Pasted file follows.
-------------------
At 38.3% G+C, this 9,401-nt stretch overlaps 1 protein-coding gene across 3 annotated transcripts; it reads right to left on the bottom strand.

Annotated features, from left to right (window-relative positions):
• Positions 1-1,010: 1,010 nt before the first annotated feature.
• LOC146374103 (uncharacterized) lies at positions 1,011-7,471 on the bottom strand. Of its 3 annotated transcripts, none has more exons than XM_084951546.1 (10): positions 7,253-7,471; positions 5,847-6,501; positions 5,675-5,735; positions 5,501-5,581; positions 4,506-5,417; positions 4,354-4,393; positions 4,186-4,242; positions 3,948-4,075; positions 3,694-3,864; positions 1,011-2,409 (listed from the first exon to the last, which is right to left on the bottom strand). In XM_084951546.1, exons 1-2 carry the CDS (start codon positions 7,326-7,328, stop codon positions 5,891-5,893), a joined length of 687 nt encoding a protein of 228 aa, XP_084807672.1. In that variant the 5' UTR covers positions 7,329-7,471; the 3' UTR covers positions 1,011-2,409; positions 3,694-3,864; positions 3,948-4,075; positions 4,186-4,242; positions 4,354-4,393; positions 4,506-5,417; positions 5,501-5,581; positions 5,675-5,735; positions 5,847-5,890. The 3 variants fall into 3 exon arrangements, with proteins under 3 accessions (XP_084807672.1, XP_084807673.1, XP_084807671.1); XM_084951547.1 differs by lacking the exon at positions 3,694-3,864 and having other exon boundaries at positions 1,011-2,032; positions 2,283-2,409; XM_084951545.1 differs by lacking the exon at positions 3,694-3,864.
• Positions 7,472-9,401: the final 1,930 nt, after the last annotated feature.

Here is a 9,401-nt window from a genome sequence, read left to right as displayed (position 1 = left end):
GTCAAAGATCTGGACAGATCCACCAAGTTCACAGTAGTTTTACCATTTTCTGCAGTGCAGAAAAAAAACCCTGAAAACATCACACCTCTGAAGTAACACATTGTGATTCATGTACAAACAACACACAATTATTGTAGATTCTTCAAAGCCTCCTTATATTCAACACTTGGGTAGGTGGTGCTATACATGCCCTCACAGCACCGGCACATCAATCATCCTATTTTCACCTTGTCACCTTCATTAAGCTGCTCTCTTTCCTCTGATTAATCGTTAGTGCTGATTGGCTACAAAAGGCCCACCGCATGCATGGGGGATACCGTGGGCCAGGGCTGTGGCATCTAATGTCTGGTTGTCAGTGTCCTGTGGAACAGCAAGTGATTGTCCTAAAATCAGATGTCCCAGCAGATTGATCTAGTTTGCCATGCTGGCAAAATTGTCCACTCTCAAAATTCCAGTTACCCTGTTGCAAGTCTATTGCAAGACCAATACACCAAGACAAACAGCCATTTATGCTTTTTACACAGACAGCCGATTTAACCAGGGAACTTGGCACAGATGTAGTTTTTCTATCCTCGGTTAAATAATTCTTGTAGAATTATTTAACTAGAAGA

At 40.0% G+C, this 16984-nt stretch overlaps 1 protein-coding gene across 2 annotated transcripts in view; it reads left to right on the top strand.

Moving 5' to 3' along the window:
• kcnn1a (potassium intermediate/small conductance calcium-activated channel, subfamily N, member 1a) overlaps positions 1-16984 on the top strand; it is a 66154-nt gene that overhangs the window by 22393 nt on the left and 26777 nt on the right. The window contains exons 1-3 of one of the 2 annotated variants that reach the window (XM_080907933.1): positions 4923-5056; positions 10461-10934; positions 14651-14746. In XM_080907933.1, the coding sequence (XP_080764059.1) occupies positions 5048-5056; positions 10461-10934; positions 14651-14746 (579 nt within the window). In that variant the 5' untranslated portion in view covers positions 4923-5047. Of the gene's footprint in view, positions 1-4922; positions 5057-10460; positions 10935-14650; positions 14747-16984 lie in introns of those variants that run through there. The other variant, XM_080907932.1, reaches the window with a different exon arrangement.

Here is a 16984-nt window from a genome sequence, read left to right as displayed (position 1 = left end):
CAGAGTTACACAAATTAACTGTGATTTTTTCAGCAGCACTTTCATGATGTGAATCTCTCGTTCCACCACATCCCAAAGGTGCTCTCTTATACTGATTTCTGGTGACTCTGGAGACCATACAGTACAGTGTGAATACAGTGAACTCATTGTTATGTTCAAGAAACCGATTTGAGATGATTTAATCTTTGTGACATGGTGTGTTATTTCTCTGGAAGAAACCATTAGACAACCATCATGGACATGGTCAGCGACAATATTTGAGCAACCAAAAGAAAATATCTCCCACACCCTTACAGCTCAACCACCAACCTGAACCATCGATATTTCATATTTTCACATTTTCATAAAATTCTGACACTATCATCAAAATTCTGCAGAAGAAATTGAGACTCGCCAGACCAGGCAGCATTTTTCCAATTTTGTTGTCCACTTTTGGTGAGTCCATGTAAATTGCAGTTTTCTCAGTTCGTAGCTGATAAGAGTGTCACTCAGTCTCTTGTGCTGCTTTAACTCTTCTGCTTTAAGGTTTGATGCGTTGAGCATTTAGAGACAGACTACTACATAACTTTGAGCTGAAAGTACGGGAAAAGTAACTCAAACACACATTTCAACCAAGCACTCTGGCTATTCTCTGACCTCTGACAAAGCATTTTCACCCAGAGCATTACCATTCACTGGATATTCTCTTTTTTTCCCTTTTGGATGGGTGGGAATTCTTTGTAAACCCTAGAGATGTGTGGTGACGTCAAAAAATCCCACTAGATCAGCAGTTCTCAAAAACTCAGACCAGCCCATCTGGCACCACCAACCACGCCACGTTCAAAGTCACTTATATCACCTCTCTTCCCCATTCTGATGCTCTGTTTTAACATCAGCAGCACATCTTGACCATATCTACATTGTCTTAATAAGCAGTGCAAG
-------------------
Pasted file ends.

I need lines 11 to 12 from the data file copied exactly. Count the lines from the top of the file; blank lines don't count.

Here is a 16984-nt window from a genome sequence, read left to right as displayed (position 1 = left end):
CAGAGTTACACAAATTAACTGTGATTTTTTCAGCAGCACTTTCATGATGTGAATCTCTCGTTCCACCACATCCCAAAGGTGCTCTCTTATACTGATTTCTGGTGACTCTGGAGACCATACAGTACAGTGTGAATACAGTGAACTCATTGTTATGTTCAAGAAACCGATTTGAGATGATTTAATCTTTGTGACATGGTGTGTTATTTCTCTGGAAGAAACCATTAGACAACCATCATGGACATGGTCAGCGACAATATTTGAGCAACCAAAAGAAAATATCTCCCACACCCTTACAGCTCAACCACCAACCTGAACCATCGATATTTCATATTTTCACATTTTCATAAAATTCTGACACTATCATCAAAATTCTGCAGAAGAAATTGAGACTCGCCAGACCAGGCAGCATTTTTCCAATTTTGTTGTCCACTTTTGGTGAGTCCATGTAAATTGCAGTTTTCTCAGTTCGTAGCTGATAAGAGTGTCACTCAGTCTCTTGTGCTGCTTTAACTCTTCTGCTTTAAGGTTTGATGCGTTGAGCATTTAGAGACAGACTACTACATAACTTTGAGCTGAAAGTACGGGAAAAGTAACTCAAACACACATTTCAACCAAGCACTCTGGCTATTCTCTGACCTCTGACAAAGCATTTTCACCCAGAGCATTACCATTCACTGGATATTCTCTTTTTTTCCCTTTTGGATGGGTGGGAATTCTTTGTAAACCCTAGAGATGTGTGGTGACGTCAAAAAATCCCACTAGATCAGCAGTTCTCAAAAACTCAGACCAGCCCATCTGGCACCACCAACCACGCCACGTTCAAAGTCACTTATATCACCTCTCTTCCCCATTCTGATGCTCTGTTTTAACATCAGCAGCACATCTTGACCATATCTACATTGTCTTAATAAGCAGTGCAAG